# [Tutor] What exactly is "state"?

Alan Gauld alan.gauld at btinternet.com
Mon Mar 2 19:00:30 CET 2015

```On 02/03/15 16:25, Sydney Shall wrote:

> I am not clear precisely what is meant by state. In its
> common meaning I can see some relevance. But is there a technical aspect
> to the notion.

Yes, although it is related to the normal vernacular meaning.
There is a whole area of math/engineering dedicated to the study
of state and in particular finite state machines and automata.
Finite State Machine on Wikipedia will tell you more about
that than you want to know :-)

Trying to simplify it to the level of ordinary mortals, state
simply means a specific set of data attribute values, which
affect the outcome of the operations of a system.

A very simple state might be a button which can be ON or OFF.
That's not very interesting.

But suppose we have a more complex circuit model with an upstairs
and downstairs switch controlling a stairway light. Now there are
two boolean variables and whether the light is on or off depends
on the state of both switches

Top	Bottom		Light
UP	UP		OFF
UP	DOWN		ON
DOWN	UP		ON
DOWN	DOWN		OFF

So the state of the light depends on the state of the two switches.
You can't tell what effect moving the Top switch to the UP
position will have on the light unless you already know
either the current state of the light or the state of
the Bottom switch.

We can very easily model that as a class:

class StairLight:
def __init__(self, sw1=True,sw2=True):
self.sw1 = sw1
self.sw2 = sw2
self._setLight()

def _setLight(self):
self.light = self.sw1 != self.sw2

def __str__(self):
if self.light:
return 'light is ON'
else:
return 'light is OFF'

def toggle1(self):
self.sw1 = not self.sw1
self._setLight()

def toggle2(self):
self.sw2 = not self.sw2
self._setLight()

SL = StairLight()
print(SL)  # -> OFF
SL.toggle1()
print(SL)  # -> ON
SL.toggle1()
print(SL)  # -> OFF
SL.toggle2()
print(SL)  # -> ON
SL.toggle2()
print(SL)  # -> OFF

Of course the  state values don't need to be boolean, they
can be any type. And they can have many valid values.
Consider the state of a order with several order lines.

It can be initiated, costed, approved, packaged, shipped,
delivered, paid, completed, archived.

That's the happy path, but then consider the extra states
needed for the 'unhappy paths' - awaiting stock, cancelled,
rejected, partial delivery, returned, faulty, and so on.

To simplify things we usually create an explicit state
attribute which is updated after each operation on the
order to reflect the current status.

There are many ways to address these kinds of problems,
and mathematical models that can be applied to simplify
them (in many ways similar to the techniques for simplifying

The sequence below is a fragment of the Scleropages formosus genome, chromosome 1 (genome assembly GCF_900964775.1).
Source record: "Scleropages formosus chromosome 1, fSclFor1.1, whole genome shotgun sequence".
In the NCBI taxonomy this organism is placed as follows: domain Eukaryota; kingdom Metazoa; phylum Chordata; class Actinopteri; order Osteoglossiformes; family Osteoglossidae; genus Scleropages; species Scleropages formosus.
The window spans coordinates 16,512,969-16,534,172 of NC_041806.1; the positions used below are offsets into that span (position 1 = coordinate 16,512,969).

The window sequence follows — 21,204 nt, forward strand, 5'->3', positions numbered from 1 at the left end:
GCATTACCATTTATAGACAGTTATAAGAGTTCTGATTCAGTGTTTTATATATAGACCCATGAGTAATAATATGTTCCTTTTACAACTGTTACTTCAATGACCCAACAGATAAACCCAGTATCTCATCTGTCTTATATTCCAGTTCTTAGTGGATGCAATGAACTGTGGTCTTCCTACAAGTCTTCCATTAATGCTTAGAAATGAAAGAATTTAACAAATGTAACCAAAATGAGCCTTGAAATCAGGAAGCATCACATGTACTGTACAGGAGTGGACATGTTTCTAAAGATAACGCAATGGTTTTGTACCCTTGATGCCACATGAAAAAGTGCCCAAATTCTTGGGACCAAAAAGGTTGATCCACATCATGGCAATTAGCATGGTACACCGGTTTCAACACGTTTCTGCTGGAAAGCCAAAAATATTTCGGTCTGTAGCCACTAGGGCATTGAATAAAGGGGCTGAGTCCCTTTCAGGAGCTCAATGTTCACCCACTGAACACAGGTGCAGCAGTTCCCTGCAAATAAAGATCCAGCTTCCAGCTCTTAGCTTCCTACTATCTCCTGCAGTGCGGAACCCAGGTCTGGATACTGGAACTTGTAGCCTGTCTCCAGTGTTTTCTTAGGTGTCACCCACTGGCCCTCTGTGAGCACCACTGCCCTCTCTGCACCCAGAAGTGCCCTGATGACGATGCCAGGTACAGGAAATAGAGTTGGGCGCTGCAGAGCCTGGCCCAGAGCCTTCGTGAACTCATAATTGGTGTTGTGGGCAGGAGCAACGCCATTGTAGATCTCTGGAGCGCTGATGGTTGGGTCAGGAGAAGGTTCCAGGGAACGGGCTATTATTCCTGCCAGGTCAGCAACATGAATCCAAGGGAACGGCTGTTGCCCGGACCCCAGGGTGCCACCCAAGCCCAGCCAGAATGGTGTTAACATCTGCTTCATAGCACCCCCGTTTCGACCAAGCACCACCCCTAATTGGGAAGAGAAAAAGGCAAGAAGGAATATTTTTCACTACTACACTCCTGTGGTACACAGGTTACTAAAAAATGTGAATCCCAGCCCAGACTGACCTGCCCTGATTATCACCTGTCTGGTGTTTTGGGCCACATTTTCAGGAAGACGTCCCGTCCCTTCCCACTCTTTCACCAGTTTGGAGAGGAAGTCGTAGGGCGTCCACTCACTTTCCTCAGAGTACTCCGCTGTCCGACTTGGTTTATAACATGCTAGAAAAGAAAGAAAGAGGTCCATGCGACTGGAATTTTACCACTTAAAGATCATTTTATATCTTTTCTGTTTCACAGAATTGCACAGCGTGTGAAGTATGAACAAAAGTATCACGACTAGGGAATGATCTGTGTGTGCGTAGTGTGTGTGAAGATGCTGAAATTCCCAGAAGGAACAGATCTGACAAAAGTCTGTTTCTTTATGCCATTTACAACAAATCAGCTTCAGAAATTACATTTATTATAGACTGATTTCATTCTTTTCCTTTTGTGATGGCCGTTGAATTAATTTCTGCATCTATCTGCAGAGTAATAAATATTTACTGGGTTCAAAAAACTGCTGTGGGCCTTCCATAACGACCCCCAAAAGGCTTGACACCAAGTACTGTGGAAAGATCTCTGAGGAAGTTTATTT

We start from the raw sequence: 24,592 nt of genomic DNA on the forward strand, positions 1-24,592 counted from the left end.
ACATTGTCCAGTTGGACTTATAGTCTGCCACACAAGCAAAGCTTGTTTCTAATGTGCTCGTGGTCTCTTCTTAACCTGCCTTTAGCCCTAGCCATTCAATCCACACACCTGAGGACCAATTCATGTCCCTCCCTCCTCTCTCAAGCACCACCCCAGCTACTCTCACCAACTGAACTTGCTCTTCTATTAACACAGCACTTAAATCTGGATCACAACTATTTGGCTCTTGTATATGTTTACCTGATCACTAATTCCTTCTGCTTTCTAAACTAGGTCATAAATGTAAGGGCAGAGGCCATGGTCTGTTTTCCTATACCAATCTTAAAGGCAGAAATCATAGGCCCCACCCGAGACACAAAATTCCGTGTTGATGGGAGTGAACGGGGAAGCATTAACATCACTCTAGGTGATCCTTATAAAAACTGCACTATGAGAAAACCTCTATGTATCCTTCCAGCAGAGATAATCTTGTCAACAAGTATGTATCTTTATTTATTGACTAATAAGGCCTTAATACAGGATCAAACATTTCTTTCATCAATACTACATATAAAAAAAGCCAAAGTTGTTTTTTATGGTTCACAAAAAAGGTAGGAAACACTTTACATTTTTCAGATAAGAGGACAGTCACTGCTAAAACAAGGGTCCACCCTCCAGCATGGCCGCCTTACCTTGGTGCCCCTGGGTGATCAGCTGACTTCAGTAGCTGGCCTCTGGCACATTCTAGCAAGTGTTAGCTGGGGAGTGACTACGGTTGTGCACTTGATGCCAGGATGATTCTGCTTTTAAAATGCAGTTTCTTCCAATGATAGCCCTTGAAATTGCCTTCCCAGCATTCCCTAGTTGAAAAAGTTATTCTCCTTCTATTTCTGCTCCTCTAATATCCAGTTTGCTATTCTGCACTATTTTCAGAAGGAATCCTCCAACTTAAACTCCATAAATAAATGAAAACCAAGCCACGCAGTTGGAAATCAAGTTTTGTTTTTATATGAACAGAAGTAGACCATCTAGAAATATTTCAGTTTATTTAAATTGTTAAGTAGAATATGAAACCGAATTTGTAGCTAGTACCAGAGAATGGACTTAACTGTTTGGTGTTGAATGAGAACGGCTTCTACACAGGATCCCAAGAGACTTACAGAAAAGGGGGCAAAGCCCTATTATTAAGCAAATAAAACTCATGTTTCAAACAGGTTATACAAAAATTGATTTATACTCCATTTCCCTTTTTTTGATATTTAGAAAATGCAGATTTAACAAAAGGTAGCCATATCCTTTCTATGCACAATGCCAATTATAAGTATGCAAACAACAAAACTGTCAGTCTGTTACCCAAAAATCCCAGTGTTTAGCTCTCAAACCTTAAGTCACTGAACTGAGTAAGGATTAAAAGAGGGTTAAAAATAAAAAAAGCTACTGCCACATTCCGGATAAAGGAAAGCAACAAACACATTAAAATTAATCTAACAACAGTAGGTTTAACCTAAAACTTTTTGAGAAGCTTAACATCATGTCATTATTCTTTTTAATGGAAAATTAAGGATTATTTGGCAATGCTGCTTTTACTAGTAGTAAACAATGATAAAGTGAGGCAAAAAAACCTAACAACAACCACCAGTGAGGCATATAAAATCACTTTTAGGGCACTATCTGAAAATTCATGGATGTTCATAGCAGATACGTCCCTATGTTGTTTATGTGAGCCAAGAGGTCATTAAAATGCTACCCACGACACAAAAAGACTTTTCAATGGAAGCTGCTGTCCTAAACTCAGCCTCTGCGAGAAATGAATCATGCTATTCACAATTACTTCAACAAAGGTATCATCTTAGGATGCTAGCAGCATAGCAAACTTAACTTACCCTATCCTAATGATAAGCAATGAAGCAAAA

boolean algebra). In practice they boil down to either a
state model where each state is modelled as a class or
a state table where a large table contains a row for
each possible state and a column for each possible
event. The cells contain an action and the action
returns the next state.

The huge advantage of using state machines like this is
that they are entirely predictable in behaviour and can
be modelled and tested exhaustively. This means they
are ideal for safety critical systems and the like.
Most air/rail/traffic control systems, telecomms network switches,
and equipment control software (cameras, iPods, phones etc)
are built using state machines. Specialist CASE tools
are available (for many \$\$\$\$!) that will generate the
code from a state model (often graphical). They also
allow the user to run simulations etc to see the effects,
perform performance tests etc all without writing a line
of actual code. It's one of the main reasons that aircraft
don't often crash due to software faults even though your
web browser probably falls over almost every day!

One formal language for developing complex designs based
on this approach is SDL (not the graphics toolset). There
is an opensource CASE tool for SDL written in Python and
Qt, called openGeode:

http://taste.tuxfamily.org/wiki/index.php?title=Technical_topic:_OpenGEODE,_an_SDL_editor_for_TASTE

I spent many years of my life building systems using SDL,
C and Motorola 68000 assembler....

Oh, and finally. Another big win for state machines is that they
can oftewn be translated from software into hardware for
the ultimate in performance tweaking! :-)

--
Alan G
Author of the Learn to Program web site
http://www.alan-g.me.uk/
http://www.amazon.com/author/alan_gauld
Follow my photo-blog on Flickr at:
http://www.flickr.com/photos/alangauldphotos

```